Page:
As parents or caregivers we never what to think of children or teens in our care going through an event traumatic enough to cause Post-traumatic Stress Disorder (PTSD) much less multiple events. Sadly though we live in a world that can and does expose our youth to events they should never have to cope with at their ages. So if you are a family member, coach, teacher, school counselor, camp counselor, librarian, bus driver, neighbor, or friend and you are concerned about a child or adolescent in your life, here are some signs of PTSD and what you can do about it.

PTSD Signs in Teens to Watch for

It is important to remember that anyone who experiences trauma will have stress symptoms in the days, weeks, even a month or two after the event including those listed in our blog Does my Teenager have PTSD? What is concerning is when the symptoms continue months or years after the event occurred. It is also common for the symptoms to not surface for months or years after the event.

  • Flashbacks: Children and teens can experience flashbacks in which they think a lot about and relive the event. The thoughts and memories become intrusive and affect day to day life. They will experience distress when reminded of the event due to being triggered, having a flash back, or a nightmare. They will feel like the event is happening all over again, and again.
  • Physical Reaction: If the teen is for any reason reminded of the event, it is common for them to experience headaches, stomach aches, and even have difficulties with physical contact. These aches and pains are not “all in their heads” but actual, physical symptoms of the PTSD. Trouble sleeping is also a prevalent physical symptom of PTSD.
  • Denial of the Traumatic Event: Teens and children who live through a traumatic event will sometimes decide it is preferable to bury their pain and deny the event happened. It is common to observe emotional numbing, low self-esteem, and avoidance of anything that will trigger memories of the event.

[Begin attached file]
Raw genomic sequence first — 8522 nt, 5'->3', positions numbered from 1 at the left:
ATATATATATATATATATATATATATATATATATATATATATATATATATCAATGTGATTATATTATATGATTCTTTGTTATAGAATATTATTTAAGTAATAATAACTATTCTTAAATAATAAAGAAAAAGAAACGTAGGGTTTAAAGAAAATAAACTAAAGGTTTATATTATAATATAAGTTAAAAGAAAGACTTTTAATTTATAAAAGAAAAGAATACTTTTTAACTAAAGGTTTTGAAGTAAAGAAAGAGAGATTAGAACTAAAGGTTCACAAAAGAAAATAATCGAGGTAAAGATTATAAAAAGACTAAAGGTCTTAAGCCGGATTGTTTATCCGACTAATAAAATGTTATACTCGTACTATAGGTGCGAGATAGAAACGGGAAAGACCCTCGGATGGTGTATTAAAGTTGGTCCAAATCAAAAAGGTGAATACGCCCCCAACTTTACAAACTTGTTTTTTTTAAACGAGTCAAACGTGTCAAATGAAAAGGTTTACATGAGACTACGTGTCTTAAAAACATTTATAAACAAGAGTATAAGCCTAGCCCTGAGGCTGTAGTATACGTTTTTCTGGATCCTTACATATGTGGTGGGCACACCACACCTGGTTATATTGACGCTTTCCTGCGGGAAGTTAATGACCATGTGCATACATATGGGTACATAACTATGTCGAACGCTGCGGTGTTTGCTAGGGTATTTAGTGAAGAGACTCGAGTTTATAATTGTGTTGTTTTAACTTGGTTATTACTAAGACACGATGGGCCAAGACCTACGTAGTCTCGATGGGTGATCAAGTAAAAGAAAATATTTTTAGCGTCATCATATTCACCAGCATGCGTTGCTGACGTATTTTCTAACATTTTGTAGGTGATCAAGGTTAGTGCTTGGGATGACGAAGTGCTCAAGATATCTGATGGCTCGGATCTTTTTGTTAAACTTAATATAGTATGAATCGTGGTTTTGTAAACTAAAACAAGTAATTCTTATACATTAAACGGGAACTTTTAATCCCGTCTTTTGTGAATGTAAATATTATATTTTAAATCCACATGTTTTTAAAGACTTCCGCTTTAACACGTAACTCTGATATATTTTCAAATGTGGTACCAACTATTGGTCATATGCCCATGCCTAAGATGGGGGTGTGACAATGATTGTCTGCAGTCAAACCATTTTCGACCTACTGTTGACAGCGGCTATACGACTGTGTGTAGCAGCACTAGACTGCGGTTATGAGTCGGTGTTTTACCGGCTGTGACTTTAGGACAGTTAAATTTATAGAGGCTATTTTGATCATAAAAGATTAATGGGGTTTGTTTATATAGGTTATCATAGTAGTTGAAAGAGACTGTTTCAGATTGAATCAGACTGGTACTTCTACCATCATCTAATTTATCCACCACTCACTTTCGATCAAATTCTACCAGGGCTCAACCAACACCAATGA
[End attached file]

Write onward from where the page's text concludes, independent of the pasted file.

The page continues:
• Difficulty Concentrating: Concentration is affected for several reasons. First, there are distracting memories, triggers, and thoughts tied back to the event that, as stated above, have an impact on every day life. Flashbacks can suddenly occur and transport the child right out of their current place and directly into the event again. In attempting to avoid situations that could trigger memories or flashbacks, teens suffering from PTSD can appear to have ADD as they respond in fear and try to move on to something safer. It is also hard to concentrate since PTSD often makes them startle easily. It is common for them to be hypersensitive to their surroundings and jump or flinch at loud noises or other situations similar to the event.
  • Depression or Overwhelming Sense of Hopelessness: Children and teens who have lived through a traumatic event can develop an “impending sense of doom” that foreshadows everything they do. Though these thoughts are often subconscious, they often lead to depression and self-destructive choices. If a teen doesn’t feel like they have a future, they are more likely to sabotage or not care about relationships or activities they once enjoyed. They can act or spend recklessly.

If you suspect a teen you have in your life may be experiencing PTSD, it is important that they get professional help right away. Treatments for PTSD with children and teens have shown to be highly effective, and the sooner they get help, the better. Our staff at our Intake & Assessment Center can help you with basic questions and figure out where to start. Cornerstone Emergency Shelter is located at 9290 Hurlock Avenue (just around the corner from the Skate Park). We’re open 24 hours a day, seven days a week, 365 days a year. You can reach us at 907-789-7654.